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Here’s what the new Civic Center may look like

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Three designs go before Planning Commission, but the final decision is a long way off

Today, a San Francisco Planning Commission hearing will consider three potential redesigns of the city’s Civic Center; however, no the final decision about what the overhaul of our storied but beleaguered public space will look like is far to come.

Thursday’s meeting is another small step in a long process that may yield a new look and function for the area immediately east of City Hall, which the city has turned a critical eye on in recent years.

In January of 2017, the administration of the late Mayor Ed Lee dubbed Civic Center’s current look “stripped” and “unwelcoming,” noting that design features meant to discourage homeless people from taking up residence in the area had created a generally hostile environment.

The three broad plans coming up today (each developed by San Francisco-based CMG Landscape Architecture) are some of the first yield from the city’s 2017 solicitation for bids on what to potentially do with the space.

Under the current timeline, the city will not adopt an official plan until fall of 2020, with environmental analysis set to start later this year. So, polish up that crystal ball and gaze into these three potential futures, each based on a different, broad mission statement:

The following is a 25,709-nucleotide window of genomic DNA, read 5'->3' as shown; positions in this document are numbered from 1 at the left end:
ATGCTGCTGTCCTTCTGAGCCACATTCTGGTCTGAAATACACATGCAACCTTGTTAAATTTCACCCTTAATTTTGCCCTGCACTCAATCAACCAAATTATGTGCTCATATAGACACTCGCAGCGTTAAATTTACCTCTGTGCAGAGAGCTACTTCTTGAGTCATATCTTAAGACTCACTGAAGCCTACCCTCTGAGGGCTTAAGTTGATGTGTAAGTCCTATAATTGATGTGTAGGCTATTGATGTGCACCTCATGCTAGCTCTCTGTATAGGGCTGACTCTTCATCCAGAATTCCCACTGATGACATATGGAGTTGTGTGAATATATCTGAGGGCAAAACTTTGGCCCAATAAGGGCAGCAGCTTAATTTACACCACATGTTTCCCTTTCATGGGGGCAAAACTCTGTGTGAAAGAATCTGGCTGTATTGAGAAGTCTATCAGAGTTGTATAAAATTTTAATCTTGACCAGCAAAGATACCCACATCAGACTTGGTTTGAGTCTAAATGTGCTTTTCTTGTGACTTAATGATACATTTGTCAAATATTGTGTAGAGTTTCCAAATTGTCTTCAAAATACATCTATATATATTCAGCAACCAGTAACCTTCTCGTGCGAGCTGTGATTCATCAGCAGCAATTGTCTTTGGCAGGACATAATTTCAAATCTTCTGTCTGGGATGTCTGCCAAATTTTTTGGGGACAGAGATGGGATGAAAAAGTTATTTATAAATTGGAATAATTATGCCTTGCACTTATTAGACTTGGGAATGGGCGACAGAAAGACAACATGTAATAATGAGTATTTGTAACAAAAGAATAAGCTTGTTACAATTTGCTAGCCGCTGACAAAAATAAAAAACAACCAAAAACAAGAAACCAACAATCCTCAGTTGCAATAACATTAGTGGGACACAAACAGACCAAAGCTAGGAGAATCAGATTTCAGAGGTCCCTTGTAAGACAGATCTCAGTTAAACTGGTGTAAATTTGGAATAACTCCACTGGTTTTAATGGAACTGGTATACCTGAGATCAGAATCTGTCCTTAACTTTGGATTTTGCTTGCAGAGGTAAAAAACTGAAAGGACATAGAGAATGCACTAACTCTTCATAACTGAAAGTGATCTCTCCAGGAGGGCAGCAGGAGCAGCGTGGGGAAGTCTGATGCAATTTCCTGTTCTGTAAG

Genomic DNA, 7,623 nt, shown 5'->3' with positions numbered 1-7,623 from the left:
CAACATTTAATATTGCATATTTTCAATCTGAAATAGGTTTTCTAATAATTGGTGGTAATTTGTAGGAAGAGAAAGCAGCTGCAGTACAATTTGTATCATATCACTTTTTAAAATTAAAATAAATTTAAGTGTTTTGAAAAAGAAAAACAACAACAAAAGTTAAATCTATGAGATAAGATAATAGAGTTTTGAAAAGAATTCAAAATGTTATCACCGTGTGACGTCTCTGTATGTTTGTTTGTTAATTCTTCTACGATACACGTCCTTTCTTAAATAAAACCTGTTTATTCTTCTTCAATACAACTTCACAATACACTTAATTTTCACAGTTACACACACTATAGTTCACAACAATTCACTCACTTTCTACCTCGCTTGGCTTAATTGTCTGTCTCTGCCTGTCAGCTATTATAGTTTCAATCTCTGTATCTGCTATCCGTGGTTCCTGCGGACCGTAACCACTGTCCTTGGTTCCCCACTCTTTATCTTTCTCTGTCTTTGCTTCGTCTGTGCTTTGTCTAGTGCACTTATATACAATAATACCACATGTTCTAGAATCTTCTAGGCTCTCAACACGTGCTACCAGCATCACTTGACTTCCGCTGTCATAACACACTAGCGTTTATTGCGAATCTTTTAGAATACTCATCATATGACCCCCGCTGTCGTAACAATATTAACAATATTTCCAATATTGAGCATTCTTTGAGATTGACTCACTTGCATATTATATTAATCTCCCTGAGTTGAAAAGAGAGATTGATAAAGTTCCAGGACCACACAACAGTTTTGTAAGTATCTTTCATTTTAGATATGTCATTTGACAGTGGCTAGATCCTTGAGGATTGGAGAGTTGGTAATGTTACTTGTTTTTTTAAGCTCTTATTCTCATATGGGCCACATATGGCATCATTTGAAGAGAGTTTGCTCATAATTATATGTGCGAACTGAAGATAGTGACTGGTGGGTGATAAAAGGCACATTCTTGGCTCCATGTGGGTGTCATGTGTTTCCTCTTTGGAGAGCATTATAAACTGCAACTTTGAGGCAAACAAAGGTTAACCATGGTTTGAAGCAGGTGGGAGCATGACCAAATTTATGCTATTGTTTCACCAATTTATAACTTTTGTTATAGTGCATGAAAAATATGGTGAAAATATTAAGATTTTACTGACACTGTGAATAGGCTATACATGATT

• Civic Sanctuary: “A vision for a 21st-century commons that celebrates history: strict rows of trees that frame the public spaces and a defined central spine from Market Street to City Hall recall the formality of the historic Beaux-Arts plan, while contemporary uses and amenities celebrate civic life, work and SF history.”
  • The Culture Connector: “A vision for an inclusive commons that prioritizes ecology, wellness, and variety, an expansive tree canopy loosely frames a civic promenade from Market Street to City Hall and provides a variety of settings for art, commerce, and play.”
  • The Public Platform: “A vision for a 21st-century commons centered on performance: flexible plazas—stages for public life to unfold and support a diversity of activities—are framed by trees, planting, and sloped lawns and bleacher seats that create places to see and be seen.”

The Planning Commission convenes at City Hall, Room 400, at 1 p.m. to discuss.

More information on the submitted designs is available in the meeting agenda packet.